SAN FRANCISCO — Stockton, Calif., has proposed a plan to slash more than $10 million of debt payments to help close its budget deficit while at the same time declaring bankruptcy.
The City Council will consider the “pendency” plan for next year’s budget on Tuesday, which would include filing for Chapter 9 protection if ongoing negotiations with creditors provide no solutions by Monday’s deadline, city officials said in statements Wednesday night.

Stockton’s plan would balance its budget mainly by cutting debt payments, which makes up 40% of the proposed reductions, to close an estimated $26 million general fund gap.

“Without restructuring of its finances in the AB 506 process or seeking the protection of Chapter 9, the city could not pay its employees, retirees, bondholders or vendors,” city manager Bob Deis said in a filing to the Municipal Securities Rulemaking Board’s online EMMA system Wednesday night. “Bankruptcy protection assures that this will not happen in Stockton, though it is clear that creditors will not recover 100 cents on the dollar for their claims.”

If it moves ahead with a bankruptcy, Stockton, with more than 300,000 residents, could become the largest city in the country ever to file for bankruptcy.

Debt service paid out of Stockton’s general fund has increased nearly six-fold to a projected $17 million in fiscal 2013 from $3 million in fiscal 2007, according to an earlier staff report.
Various other loan payments would also be scaled back as part of the proposed debt-service reduction. The majority of the rest of the proposed cuts, 38%, would come from reducing employee salaries and benefits, according to the staff report. City officials have reported that retiree health care costs could increase by 115% over the next 10 years, and pension costs by 94%.

According to the proposed plan, Stockton would withhold a $2.58 million payment on its 2007 variable-rate lease revenue bonds and a $5.7 million payment on its 2007 pension obligation bonds. The city also said it would continue to miss payments on its 2004 lease revenue bonds.
In an effort to stave off insolvency, Stockton has already let three sets of lease revenue bonds default after the city decided in February to stop paying its part on $110 million of par value of debt through the end of the fiscal year. Seven bond issues rely in some way on support from the city’s general fund.

As a result of the defaults, the city has lost control of three parking garages and an office building that had been slated to become the next city hall. Stockton lost a court case last month to Wells Fargo NA, the trustee of $40 million of bonds sold in 2007 that are backed by lease revenues from the building. That followed the city’s loss in April of the garages tied to $32 million of 2004 lease revenue bonds after it lost a similar court case.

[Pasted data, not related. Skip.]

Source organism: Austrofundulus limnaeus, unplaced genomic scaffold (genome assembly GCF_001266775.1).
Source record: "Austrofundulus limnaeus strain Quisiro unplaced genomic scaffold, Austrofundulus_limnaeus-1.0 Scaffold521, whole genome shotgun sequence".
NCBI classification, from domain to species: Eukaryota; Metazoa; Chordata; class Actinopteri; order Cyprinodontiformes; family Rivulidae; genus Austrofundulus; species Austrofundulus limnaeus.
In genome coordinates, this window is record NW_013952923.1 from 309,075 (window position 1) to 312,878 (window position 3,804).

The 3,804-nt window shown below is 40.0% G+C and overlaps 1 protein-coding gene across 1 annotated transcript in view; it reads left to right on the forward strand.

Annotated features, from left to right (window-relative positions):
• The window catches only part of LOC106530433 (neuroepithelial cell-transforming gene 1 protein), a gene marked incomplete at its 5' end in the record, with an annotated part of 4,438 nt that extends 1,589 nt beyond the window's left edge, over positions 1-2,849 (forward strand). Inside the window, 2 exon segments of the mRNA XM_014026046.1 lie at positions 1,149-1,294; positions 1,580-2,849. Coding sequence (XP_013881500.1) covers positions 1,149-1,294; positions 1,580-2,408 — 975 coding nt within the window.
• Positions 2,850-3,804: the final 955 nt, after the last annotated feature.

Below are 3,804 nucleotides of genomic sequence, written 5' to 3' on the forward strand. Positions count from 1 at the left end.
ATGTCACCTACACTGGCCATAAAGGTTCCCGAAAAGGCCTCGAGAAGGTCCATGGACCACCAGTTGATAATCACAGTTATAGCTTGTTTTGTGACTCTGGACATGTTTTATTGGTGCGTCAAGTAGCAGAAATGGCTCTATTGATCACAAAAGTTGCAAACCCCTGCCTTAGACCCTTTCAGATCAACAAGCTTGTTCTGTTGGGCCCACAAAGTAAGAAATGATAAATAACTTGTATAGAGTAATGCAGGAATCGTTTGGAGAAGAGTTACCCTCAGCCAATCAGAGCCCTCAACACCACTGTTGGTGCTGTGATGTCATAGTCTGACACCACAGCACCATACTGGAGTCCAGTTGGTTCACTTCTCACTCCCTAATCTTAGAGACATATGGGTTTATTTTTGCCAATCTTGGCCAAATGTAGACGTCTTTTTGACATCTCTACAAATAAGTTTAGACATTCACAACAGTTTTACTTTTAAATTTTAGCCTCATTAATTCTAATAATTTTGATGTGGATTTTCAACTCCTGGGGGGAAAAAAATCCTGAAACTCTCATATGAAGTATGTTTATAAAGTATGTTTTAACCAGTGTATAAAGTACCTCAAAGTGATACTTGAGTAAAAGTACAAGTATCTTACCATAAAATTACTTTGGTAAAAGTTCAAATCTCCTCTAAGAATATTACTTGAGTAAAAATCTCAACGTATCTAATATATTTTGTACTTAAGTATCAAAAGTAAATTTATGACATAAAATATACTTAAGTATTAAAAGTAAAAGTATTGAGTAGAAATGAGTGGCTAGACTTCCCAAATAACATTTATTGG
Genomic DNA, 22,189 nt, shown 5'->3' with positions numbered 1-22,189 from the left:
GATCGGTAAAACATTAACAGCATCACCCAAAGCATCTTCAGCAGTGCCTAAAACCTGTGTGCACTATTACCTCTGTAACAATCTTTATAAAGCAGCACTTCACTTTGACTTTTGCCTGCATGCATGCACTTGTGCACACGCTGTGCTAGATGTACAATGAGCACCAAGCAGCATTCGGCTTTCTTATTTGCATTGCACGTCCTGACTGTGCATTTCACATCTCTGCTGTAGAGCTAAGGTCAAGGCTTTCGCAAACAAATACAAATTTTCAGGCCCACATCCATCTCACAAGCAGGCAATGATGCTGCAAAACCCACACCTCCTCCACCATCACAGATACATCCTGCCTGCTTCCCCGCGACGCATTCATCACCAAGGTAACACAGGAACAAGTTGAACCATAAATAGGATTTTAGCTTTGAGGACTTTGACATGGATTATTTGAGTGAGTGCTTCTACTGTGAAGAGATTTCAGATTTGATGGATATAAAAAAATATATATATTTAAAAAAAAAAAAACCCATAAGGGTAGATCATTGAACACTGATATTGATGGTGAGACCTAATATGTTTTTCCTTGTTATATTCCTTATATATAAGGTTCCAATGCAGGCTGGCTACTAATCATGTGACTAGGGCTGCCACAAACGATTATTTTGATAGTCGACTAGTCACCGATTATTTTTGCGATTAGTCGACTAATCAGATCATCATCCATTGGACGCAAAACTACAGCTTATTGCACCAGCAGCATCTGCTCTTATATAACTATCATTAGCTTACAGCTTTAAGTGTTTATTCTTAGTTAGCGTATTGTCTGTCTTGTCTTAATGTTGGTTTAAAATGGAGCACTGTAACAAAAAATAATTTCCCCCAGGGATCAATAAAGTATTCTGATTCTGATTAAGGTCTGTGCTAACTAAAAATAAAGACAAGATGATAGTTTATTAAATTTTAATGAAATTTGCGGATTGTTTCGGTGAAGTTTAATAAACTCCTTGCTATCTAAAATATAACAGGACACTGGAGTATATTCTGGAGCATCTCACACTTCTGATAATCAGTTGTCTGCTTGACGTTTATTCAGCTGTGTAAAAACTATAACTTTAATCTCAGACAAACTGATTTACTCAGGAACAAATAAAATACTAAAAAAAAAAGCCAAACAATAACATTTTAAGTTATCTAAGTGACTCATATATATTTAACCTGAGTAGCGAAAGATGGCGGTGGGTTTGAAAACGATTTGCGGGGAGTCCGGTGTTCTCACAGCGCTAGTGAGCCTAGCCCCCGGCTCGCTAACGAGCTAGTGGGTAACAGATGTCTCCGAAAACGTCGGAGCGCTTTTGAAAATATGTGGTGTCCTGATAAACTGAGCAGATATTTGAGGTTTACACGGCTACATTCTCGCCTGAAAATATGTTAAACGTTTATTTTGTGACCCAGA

City officials have also said that $55 million of variable-rate revenue bonds issued in 2010 by Stockton’s financing authority could be declared in default by Union Bank, the letter-of-credit provider on the debt, resulting in a mandatory tender. City officials have noted that the bankruptcy court could deem the default unenforceable.

Stockton’s general fund also backs the city redevelopment agency’s’s $13 million of housing certificates of participation sold in 2003 and $46 million of paper issued in 2004 to fund the events center. The city recently took over as the “successor agency” to the RDA following the dissolution of all California redevelopment agencies by a new state law last year.

The city had more than $702 million of bonds outstanding as of the end of June 2010, including debt issued for restricted enterprise funds such as water, sewer and parking enterprise debt, according to financial statements.

Stockton official have said the debt tied to restricted funds would be protected from the bankruptcy process. The City Council voted on Feb. 28 to enter into deliberations with creditors under last year’s Assembly Bill 506, which strongly encourages municipalities to try mediation prior to filing for Chapter 9 protection.

The mediation sessions, set up under terms of a recent state law designed to discourage bankruptcy filings, will end June 25. The talks were extended 30 days following 60 days of discussions. Confirmed participants in the mediation process include Wells Fargo, the trustee for several outstanding bonds, the California Public Employees Retirement System, and bond insurers and liquidity providers.

The creditors include the two main insurers of Stockton’s bonds, National Public Finance Guarantee Corp. and Assured Guaranty Corp. National, a subsidiary of MBIA Inc., insures $224 million of debt issued by the city, $89 million of which is tied to Stockton’s general fund.

Assured Guaranty said it is exposed to $150 million net par of Stockton’s bond debt.
Mammoth Lakes is the only other municipality in California using the AB 506 process to try to prevent bankruptcy.

Stockton has struggled with its budget for years since tax collections tumbled in the wake of the housing bust and the recession. The Stockton region’s unemployment rate tops 15%, according to the Bureau of Labor Statistics. In addition to its economic problems, Stockton has handed out rich retirement benefits and incurred large debts to fund a myriad of new facilities, including a downtown improvement project with a hockey arena, baseball park and the new city hall.

Stockton has also admitted accounting errors in past years that contributed to losses. The California controller’s office is conducting an audit of the city’s finances. Stockton still hasn’t released its audited finances for 2011.

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